Jimmy Muindi (KEN) (Getty Images) © Copyright
General News Rotterdam, The Netherlands

Muindi ends Limo’s plans for defence in Rotterdam Marathon

Felix Limo, the winner of last year’s Fortis Marathon Rotterdam was the hot favourite to defend his title but the victory in the 25th edtion of the race was taken by his far more experienced compatriot Jimmy Muindi. The 31-year-old East African crossed the finishline on the Coolsingel in the heart of Rotterdam in 2:07:50. Kenyan born but now Dutch citizen Lornah Kiplagat took the women’s honours in 2:27:36.

The silver anniversary edition of the Rotterdam event was plagued by rain, wind and very low temperatures (11 degrees C). In the beginning it looked as if the weather would be not be too much of a hinderance with the 12,500 field starting under an overcast sky but as the race progressed the weather got increasingly worse.

MEN – Limo hindered by hamstring problems

Jim Svenoy, the Norwegian steeplechaser who lives in Rotterdam, was a perfect pacemaker. He led a big leading group of fifteen which included all the favourites through the first 5km in 14:55, and clocked 10km in 29:44 at 10 kms and went through 15km in 44:36. The race was very fast with all these split times inside those of Paul Tergat when he ran the World record of 2:04:55 in Berlin two years ago.

However, after 15km the weather gods were no longer with the runners. It started to rain and the north western wind became far stronger. Later a lot of athletes complained about the cold and cramps in the legs.
At 20kms ( 59:56) the leaders had lost eleven seconds on Tergat’s split and halfway (1:03:20) the difference with the World record split (1:03:04) was already sixteen seconds. By 25kms (1:15:19) there were nine runners in the leading group: the Kenyan pacemakers Samson Barmao, Simon Kiprop and James Kwambai, followed by Felix Limo, Titus Munji, Tadeyuki Ojima (Jap), Jimmy Muindi, Yusuf Songoka and Jackson Koech.

By 30kms (1:30:22) the final pacemakers finished their job and at this point Munji dropped back just as did Ojima and Songoka.

So three runners, Muindi, Koech and Limo passed 35kms (1.45.40) in the lead and it was clear that the winner would come from this trio.

The decisive moment came between 37 and 38 kilometres in the Kralingse Bos (Kralingen Wood), where the course is a little bit on an upward slope as the race leaves the part of Rotterdam which is 6.5 metres below sea level, Muindi accelerated. Suddenly, the four times winner of the Honolulu marathon, was away an clear.

Koech was aware of the break but suspecting something might still come from his training partner Limo, who was clearly in trouble at that point, waited too long to answer Muindi’s move, and the race was effectively over.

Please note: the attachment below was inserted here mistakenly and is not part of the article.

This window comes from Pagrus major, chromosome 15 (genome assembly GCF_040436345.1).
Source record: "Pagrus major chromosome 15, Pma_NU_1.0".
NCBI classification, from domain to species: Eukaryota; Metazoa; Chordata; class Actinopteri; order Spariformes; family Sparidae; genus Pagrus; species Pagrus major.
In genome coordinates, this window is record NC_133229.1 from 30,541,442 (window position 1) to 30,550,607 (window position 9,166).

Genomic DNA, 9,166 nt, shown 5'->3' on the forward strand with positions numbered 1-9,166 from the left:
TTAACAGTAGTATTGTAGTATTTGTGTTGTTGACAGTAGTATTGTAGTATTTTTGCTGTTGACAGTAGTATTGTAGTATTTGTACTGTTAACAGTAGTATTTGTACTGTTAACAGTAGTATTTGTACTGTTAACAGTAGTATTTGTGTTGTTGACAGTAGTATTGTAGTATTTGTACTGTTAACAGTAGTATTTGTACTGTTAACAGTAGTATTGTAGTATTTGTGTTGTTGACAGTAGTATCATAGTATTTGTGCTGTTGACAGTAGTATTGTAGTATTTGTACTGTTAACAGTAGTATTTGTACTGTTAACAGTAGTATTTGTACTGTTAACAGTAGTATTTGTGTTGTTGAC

So the 31-year-old crossed the finish line in 2:07:50, to improve on his previous best of 2:08:25 (2002, 5th Berlin). Jackson Koech who finished second (2:08:02) in what was his debut at the Marathon distance later confirmed, “I saw that Felix (Limo) had problems and I decided to go but Muindi was too far away.”

Muindi said he was very happy with the victory - “I felt very strong after 30 kms and as I saw that Felix Limo was in trouble at 35kms I decided to go.”

Limo for his part was not surprisingly upset. “It was a disappointment for me. But I cannot blame anybody. Around 32/33 kilomtres I felt my right hamstring, which was already troubling me. At the moment Muindi went away I could not follow. I hope to meet him again in a better shape.”

WOMEN – An ‘ill’ Lornah Kiplagat takes an easy win

Lornah Kiplagat was an easy winner of the women’s event but the run itself was not easy for the Kenyan born Dutchwoman.

From the beginning it was clear that no woman in the field would threaten her but Kiplagat had for several days before the race been plagued by a severe cold and a headache, and while on the day of the race she felt better she was not hundred percent.

”I had the hope of bettering my personal best of 2:22:22 here but that was impossible today. The second part of the race was very difficult. My legs were heavy. I felt it already after the first five kilometres. In the warming-up before the race I could not get warm. I’m happy with my victory and my first Dutch marathon title.”

Nearly four minutes behind Kiplagat came Portugal’s Ana Dias in second place (2:31:27) and Spain’s Isabel Eizmendi took third (2:33:14)

Wim van Hemert for the IAAF


1. Jimmy Muindi (Ken) 2:07:50 (PB) 
2. Jackson Koech (Ken) 2:08:02 debut
3. Felix Limo (Ken) 2:09:01
4. Gudisa Shentema (Eth) 2:09:46 (PB)
5. Christopher Cheboiboch (Ken) 2:10:13
6. Elijah Chemwolo Mutai (Ken) 2:10:27
7. Titus Munji (Ken) 2:11:07
8. Yusuf Songoka (Ken) 2:11:42 debut
9. Jose Manuel Martinez (Esp) 2:11:56
10. William Kiplagat (Ken) 2:12:11
11. Kamiel Maase (Ned) 2:12:51 (national champion)
12. Kamel Ziani (ESP) 2:12:52
13. Shane Nankervis (Aus) 2:13:07 (PB)
14. Jeroen van Damme (Ned) 2:13:48 (PB)
15. Tadeyuki Ojima (Jpn) 2:14:08
16. Ismail Sghyr (Fra) 2:14:29

1. Lorah Kiplagat   (Ned)  2:27:36 (national champion)
2. Ana Dias    (Por)  2:31:27
3. Isabel Eizmendi   (Spa)  2:33:14
4. Anna Thompson  (Aus)  2:33:20
5. Kristyna Loonen  (Ned)  2:33:28 (PB)
6. Yesenia Centeno  (Esp)  2:36:43
7. Fumi Murata   (Jpn)  2:39:08
8. R. Moore    (Nzi)  2:39:58
9. Anne van Schuppen  (Ned)  2:40:51
10. Madalini Gatzea  (Gre)  2:43:50
11. Magda Karimali  (Gre)  2:49:08
12. Ingrid Eichberger  (Aut) 2.49.54